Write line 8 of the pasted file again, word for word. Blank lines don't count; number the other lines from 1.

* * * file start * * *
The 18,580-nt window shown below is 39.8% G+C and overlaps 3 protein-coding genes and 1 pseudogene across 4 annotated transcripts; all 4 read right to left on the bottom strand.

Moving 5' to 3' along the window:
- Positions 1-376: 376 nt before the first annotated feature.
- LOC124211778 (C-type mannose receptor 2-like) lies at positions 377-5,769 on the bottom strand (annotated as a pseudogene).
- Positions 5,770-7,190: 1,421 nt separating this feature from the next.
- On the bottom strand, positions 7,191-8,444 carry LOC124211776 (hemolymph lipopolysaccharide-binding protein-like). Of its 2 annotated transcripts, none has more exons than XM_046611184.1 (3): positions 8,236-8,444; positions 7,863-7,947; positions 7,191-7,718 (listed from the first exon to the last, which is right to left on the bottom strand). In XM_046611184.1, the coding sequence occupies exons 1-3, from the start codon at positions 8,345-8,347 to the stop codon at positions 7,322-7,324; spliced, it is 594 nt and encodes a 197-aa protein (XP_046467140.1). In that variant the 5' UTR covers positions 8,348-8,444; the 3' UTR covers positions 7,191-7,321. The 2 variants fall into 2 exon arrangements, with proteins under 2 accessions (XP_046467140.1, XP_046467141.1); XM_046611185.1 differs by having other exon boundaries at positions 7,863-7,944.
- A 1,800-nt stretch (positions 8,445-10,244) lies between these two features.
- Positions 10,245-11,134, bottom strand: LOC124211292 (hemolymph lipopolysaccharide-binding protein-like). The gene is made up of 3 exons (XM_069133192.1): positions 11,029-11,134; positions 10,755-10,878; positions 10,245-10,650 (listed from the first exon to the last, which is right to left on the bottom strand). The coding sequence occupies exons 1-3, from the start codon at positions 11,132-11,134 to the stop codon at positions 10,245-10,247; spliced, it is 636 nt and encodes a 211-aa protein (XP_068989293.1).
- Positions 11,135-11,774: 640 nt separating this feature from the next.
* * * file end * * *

- Positions 10,245-11,134, bottom strand: LOC124211292 (hemolymph lipopolysaccharide-binding protein-like). The gene is made up of 3 exons (XM_069133192.1): positions 11,029-11,134; positions 10,755-10,878; positions 10,245-10,650 (listed from the first exon to the last, which is right to left on the bottom strand). The coding sequence occupies exons 1-3, from the start codon at positions 11,132-11,134 to the stop codon at positions 10,245-10,247; spliced, it is 636 nt and encodes a 211-aa protein (XP_068989293.1).